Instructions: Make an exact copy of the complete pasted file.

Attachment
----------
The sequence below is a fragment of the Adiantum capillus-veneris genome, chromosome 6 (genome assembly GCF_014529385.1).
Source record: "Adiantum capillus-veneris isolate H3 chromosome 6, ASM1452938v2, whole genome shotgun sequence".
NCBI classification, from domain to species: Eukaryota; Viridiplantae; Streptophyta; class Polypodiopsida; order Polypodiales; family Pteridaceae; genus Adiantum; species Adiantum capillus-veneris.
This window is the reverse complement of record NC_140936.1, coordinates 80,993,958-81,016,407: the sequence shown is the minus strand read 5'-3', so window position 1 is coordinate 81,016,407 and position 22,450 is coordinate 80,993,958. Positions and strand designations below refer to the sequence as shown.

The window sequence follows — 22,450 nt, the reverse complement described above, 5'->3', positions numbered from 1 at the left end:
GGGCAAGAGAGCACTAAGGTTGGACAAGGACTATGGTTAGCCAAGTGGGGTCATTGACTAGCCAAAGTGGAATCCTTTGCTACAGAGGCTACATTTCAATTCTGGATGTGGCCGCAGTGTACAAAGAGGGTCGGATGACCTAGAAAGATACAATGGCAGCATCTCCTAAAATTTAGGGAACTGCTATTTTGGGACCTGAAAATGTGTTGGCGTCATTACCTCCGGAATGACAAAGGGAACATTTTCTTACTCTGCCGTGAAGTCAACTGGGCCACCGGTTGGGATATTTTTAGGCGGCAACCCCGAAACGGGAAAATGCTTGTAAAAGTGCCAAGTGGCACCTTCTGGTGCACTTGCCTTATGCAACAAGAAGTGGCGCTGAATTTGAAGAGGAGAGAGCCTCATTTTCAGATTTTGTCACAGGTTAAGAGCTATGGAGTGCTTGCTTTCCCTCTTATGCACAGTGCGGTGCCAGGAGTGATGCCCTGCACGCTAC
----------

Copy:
The sequence below is a fragment of the Adiantum capillus-veneris genome, chromosome 6 (genome assembly GCF_014529385.1).
Source record: "Adiantum capillus-veneris isolate H3 chromosome 6, ASM1452938v2, whole genome shotgun sequence".
NCBI classification, from domain to species: Eukaryota; Viridiplantae; Streptophyta; class Polypodiopsida; order Polypodiales; family Pteridaceae; genus Adiantum; species Adiantum capillus-veneris.
This window is the reverse complement of record NC_140936.1, coordinates 80,993,958-81,016,407: the sequence shown is the minus strand read 5'-3', so window position 1 is coordinate 81,016,407 and position 22,450 is coordinate 80,993,958. Positions and strand designations below refer to the sequence as shown.

The window sequence follows — 22,450 nt, the reverse complement described above, 5'->3', positions numbered from 1 at the left end:
GGGCAAGAGAGCACTAAGGTTGGACAAGGACTATGGTTAGCCAAGTGGGGTCATTGACTAGCCAAAGTGGAATCCTTTGCTACAGAGGCTACATTTCAATTCTGGATGTGGCCGCAGTGTACAAAGAGGGTCGGATGACCTAGAAAGATACAATGGCAGCATCTCCTAAAATTTAGGGAACTGCTATTTTGGGACCTGAAAATGTGTTGGCGTCATTACCTCCGGAATGACAAAGGGAACATTTTCTTACTCTGCCGTGAAGTCAACTGGGCCACCGGTTGGGATATTTTTAGGCGGCAACCCCGAAACGGGAAAATGCTTGTAAAAGTGCCAAGTGGCACCTTCTGGTGCACTTGCCTTATGCAACAAGAAGTGGCGCTGAATTTGAAGAGGAGAGAGCCTCATTTTCAGATTTTGTCACAGGTTAAGAGCTATGGAGTGCTTGCTTTCCCTCTTATGCACAGTGCGGTGCCAGGAGTGATGCCCTGCACGCTAC